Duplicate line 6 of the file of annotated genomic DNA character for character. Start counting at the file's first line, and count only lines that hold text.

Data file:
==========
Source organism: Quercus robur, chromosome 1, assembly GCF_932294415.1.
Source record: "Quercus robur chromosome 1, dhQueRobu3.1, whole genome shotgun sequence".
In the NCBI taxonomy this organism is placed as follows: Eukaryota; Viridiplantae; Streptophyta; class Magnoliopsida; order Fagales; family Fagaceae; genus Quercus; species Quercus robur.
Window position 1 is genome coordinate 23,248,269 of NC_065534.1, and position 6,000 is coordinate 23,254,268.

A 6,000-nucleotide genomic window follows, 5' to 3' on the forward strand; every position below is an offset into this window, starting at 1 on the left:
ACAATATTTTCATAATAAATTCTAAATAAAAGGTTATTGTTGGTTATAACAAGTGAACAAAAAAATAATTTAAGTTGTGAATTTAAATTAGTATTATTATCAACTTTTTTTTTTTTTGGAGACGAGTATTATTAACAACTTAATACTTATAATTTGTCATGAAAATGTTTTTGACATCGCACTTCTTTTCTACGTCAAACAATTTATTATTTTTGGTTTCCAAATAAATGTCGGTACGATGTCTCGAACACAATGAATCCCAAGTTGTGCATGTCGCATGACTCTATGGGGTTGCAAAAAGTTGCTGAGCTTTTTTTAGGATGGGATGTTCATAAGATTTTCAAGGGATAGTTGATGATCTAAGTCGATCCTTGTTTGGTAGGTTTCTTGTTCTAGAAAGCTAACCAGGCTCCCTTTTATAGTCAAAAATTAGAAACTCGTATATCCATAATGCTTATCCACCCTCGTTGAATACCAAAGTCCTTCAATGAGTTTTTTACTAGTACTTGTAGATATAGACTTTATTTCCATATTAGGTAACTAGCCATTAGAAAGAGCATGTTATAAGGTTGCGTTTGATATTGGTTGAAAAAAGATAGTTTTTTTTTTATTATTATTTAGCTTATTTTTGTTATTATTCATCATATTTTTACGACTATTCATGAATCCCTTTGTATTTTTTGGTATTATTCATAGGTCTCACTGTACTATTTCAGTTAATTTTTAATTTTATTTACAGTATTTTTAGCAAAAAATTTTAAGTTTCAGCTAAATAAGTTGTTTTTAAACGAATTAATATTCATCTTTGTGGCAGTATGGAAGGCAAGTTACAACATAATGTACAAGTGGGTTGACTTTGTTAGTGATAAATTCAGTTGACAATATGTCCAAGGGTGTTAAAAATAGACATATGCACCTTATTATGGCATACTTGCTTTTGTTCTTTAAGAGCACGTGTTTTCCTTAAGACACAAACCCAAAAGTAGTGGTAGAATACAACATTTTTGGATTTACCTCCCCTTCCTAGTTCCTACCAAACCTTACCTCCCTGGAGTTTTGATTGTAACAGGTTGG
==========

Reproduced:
ACAATATTTTCATAATAAATTCTAAATAAAAGGTTATTGTTGGTTATAACAAGTGAACAAAAAAATAATTTAAGTTGTGAATTTAAATTAGTATTATTATCAACTTTTTTTTTTTTTGGAGACGAGTATTATTAACAACTTAATACTTATAATTTGTCATGAAAATGTTTTTGACATCGCACTTCTTTTCTACGTCAAACAATTTATTATTTTTGGTTTCCAAATAAATGTCGGTACGATGTCTCGAACACAATGAATCCCAAGTTGTGCATGTCGCATGACTCTATGGGGTTGCAAAAAGTTGCTGAGCTTTTTTTAGGATGGGATGTTCATAAGATTTTCAAGGGATAGTTGATGATCTAAGTCGATCCTTGTTTGGTAGGTTTCTTGTTCTAGAAAGCTAACCAGGCTCCCTTTTATAGTCAAAAATTAGAAACTCGTATATCCATAATGCTTATCCACCCTCGTTGAATACCAAAGTCCTTCAATGAGTTTTTTACTAGTACTTGTAGATATAGACTTTATTTCCATATTAGGTAACTAGCCATTAGAAAGAGCATGTTATAAGGTTGCGTTTGATATTGGTTGAAAAAAGATAGTTTTTTTTTTATTATTATTTAGCTTATTTTTGTTATTATTCATCATATTTTTACGACTATTCATGAATCCCTTTGTATTTTTTGGTATTATTCATAGGTCTCACTGTACTATTTCAGTTAATTTTTAATTTTATTTACAGTATTTTTAGCAAAAAATTTTAAGTTTCAGCTAAATAAGTTGTTTTTAAACGAATTAATATTCATCTTTGTGGCAGTATGGAAGGCAAGTTACAACATAATGTACAAGTGGGTTGACTTTGTTAGTGATAAATTCAGTTGACAATATGTCCAAGGGTGTTAAAAATAGACATATGCACCTTATTATGGCATACTTGCTTTTGTTCTTTAAGAGCACGTGTTTTCCTTAAGACACAAACCCAAAAGTAGTGGTAGAATACAACATTTTTGGATTTACCTCCCCTTCCTAGTTCCTACCAAACCTTACCTCCCTGGAGTTTTGATTGTAACAGGTTGG